Prof. Stefan Linquist’s research revealing that the “gloomy” octopus – long believed to be solitary creatures – will interact socially when living in areas with a high population density was recently featured by the CBC. This finding was also covered by Yahoo News, Science Magazine and The Guardian as well as a number of other international media outlets.
In 2009, researchers found a site dubbed Octopolis, where 16 octopuses lived in close proximity in dens off the coast of Australia. In 2016, another team of researchers found a nearby spot where 10 to 15 octopuses also lived together. They called the new site Octlantis.
Linquist determined that these gloomy octopuses, previously thought to be reclusive, were in fact purposefully interacting with one another in the roughly three-square-metre site. Typically these creatures spend most of their time in their dens and venture out only to get food, such as scallops. However, Linquist suspects these creatures may be social under certain circumstances.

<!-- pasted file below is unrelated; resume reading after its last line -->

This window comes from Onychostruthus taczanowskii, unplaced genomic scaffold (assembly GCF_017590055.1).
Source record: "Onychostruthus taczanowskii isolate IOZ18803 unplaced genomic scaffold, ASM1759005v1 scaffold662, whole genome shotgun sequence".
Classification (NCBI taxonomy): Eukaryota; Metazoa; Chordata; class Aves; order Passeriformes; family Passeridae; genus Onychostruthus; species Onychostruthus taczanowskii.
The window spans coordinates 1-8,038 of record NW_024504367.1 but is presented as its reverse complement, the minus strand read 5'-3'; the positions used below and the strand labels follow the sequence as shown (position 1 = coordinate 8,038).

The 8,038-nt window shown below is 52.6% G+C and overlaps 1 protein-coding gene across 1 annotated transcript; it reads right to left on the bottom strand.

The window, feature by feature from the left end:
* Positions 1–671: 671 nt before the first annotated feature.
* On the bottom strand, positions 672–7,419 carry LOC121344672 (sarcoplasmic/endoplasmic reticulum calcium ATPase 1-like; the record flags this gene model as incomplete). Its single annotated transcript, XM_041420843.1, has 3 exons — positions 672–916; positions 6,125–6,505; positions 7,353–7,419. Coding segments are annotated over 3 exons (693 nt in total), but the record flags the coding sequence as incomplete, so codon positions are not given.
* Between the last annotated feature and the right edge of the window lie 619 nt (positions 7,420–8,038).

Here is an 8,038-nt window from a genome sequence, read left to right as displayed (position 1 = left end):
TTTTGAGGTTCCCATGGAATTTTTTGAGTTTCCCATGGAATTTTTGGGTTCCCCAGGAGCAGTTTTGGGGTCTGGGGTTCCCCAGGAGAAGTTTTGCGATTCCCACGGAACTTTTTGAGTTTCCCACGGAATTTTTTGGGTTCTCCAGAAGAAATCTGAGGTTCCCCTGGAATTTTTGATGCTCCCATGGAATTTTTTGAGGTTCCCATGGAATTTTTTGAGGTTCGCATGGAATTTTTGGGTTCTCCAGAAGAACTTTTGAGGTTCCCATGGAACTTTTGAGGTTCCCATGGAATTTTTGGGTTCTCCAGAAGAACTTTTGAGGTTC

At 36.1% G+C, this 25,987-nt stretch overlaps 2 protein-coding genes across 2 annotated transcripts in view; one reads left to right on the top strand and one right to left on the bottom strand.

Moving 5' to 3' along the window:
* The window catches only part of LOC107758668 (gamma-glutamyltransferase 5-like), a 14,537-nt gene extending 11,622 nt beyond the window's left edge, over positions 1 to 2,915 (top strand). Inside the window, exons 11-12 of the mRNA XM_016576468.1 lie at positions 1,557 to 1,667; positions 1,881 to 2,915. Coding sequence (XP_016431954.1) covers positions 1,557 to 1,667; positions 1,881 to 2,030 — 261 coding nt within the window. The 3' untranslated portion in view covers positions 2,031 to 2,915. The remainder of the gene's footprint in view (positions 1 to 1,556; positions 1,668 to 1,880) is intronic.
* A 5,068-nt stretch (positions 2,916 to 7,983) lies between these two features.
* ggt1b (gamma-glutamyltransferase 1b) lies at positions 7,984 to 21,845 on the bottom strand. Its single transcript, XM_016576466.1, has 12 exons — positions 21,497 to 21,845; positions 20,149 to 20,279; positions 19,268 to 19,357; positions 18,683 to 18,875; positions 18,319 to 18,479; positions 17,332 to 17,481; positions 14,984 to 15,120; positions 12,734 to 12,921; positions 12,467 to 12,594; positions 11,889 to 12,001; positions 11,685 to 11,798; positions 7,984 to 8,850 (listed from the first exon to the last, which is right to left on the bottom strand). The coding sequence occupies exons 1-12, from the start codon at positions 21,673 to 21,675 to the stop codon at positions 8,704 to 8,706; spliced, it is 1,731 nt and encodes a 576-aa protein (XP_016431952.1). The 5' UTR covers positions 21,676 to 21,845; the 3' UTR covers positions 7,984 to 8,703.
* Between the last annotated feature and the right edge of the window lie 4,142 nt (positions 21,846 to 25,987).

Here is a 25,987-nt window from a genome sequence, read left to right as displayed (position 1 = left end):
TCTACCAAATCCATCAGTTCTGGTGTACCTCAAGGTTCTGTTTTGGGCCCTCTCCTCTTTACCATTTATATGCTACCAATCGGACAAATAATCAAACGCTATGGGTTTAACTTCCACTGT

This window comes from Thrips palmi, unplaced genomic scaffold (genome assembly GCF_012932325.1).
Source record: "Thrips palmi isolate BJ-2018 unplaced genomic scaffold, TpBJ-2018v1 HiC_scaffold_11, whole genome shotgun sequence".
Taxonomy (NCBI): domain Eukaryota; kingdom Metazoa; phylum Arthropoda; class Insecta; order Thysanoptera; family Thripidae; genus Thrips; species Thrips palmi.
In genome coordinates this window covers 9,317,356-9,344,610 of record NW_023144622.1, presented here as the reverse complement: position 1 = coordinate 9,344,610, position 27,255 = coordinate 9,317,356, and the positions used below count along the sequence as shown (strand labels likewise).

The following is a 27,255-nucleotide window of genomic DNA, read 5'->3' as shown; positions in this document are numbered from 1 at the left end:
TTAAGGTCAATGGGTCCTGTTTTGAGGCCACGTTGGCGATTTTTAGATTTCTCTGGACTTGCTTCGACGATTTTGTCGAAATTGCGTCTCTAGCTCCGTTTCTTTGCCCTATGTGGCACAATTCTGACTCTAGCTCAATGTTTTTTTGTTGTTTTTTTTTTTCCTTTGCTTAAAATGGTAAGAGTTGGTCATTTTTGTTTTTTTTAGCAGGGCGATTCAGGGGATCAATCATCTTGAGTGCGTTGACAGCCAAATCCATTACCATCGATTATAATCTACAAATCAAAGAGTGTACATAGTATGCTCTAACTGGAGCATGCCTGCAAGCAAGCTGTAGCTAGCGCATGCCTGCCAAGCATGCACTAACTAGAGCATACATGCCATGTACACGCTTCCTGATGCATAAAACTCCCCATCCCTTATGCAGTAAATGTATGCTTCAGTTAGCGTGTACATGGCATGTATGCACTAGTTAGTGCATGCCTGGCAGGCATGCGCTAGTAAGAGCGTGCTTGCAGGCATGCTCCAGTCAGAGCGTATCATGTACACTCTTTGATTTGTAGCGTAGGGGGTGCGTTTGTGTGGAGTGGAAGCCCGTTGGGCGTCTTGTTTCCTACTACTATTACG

At Octopolis, scallops were in abundance and one by one the octopuses settled into a structure close to the food source, creating an octopus “city.” Published in the journal of Marine and Freshwater Behaviour and Physiology, the study noted several octopuses chased each other, postured and even changed their colour. In one instance, an octopus kicked another one out of its den. Linquist says this new study could highlight normal behaviour that had not been observed before.